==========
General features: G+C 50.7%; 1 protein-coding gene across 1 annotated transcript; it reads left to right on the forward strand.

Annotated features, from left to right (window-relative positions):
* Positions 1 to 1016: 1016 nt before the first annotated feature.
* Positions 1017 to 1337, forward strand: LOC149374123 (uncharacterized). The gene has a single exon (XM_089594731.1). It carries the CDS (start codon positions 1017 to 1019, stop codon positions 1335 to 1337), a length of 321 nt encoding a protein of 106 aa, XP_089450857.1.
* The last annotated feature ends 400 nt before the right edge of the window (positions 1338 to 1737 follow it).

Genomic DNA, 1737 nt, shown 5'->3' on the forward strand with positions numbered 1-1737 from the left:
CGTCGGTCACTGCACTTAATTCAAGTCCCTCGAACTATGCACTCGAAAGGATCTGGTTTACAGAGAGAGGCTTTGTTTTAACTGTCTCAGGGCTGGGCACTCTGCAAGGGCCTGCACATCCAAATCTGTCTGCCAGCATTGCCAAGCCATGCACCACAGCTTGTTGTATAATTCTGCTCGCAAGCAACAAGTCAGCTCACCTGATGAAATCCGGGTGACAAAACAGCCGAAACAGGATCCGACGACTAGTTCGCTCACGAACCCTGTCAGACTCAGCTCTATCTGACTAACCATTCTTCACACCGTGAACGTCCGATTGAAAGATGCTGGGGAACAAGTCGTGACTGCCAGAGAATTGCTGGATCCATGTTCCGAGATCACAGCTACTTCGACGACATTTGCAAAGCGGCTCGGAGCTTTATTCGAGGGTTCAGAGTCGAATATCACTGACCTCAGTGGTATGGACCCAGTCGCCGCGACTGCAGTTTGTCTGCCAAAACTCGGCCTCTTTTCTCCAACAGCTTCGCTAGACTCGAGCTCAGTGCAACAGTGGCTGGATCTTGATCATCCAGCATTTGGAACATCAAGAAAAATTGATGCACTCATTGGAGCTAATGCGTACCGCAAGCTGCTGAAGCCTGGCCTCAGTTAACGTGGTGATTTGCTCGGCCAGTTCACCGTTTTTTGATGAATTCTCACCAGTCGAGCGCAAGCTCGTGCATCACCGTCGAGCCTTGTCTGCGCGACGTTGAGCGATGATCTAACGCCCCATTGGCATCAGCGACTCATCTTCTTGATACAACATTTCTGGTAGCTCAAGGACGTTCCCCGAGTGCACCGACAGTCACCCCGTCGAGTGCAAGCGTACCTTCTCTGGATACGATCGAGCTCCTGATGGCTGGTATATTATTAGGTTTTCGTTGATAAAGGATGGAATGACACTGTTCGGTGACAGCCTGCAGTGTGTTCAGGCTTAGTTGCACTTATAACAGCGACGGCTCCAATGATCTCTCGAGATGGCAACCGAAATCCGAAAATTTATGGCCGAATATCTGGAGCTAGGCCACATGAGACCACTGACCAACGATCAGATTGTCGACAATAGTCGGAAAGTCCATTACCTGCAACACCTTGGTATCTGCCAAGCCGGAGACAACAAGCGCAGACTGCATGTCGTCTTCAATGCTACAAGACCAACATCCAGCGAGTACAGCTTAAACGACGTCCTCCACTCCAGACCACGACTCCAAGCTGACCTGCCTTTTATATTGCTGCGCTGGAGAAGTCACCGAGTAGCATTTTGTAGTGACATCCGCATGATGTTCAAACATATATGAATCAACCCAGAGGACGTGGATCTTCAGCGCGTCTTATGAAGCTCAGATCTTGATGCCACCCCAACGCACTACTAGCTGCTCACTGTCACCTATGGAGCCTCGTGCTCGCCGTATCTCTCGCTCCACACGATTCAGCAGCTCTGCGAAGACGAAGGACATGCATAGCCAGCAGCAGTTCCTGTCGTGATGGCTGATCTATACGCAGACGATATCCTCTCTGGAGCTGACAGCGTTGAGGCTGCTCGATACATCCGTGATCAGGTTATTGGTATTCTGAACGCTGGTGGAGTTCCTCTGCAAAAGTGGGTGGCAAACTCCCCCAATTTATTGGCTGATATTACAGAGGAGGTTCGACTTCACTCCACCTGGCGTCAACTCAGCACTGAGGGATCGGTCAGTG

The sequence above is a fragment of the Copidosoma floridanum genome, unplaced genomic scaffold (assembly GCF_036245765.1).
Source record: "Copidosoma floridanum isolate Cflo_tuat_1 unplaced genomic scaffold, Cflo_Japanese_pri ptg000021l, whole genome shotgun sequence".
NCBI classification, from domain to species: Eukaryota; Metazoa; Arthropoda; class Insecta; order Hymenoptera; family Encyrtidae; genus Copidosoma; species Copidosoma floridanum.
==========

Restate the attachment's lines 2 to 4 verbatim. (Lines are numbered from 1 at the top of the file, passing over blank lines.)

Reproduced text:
Annotated features, from left to right (window-relative positions):
* Positions 1 to 1016: 1016 nt before the first annotated feature.
* Positions 1017 to 1337, forward strand: LOC149374123 (uncharacterized). The gene has a single exon (XM_089594731.1). It carries the CDS (start codon positions 1017 to 1019, stop codon positions 1335 to 1337), a length of 321 nt encoding a protein of 106 aa, XP_089450857.1.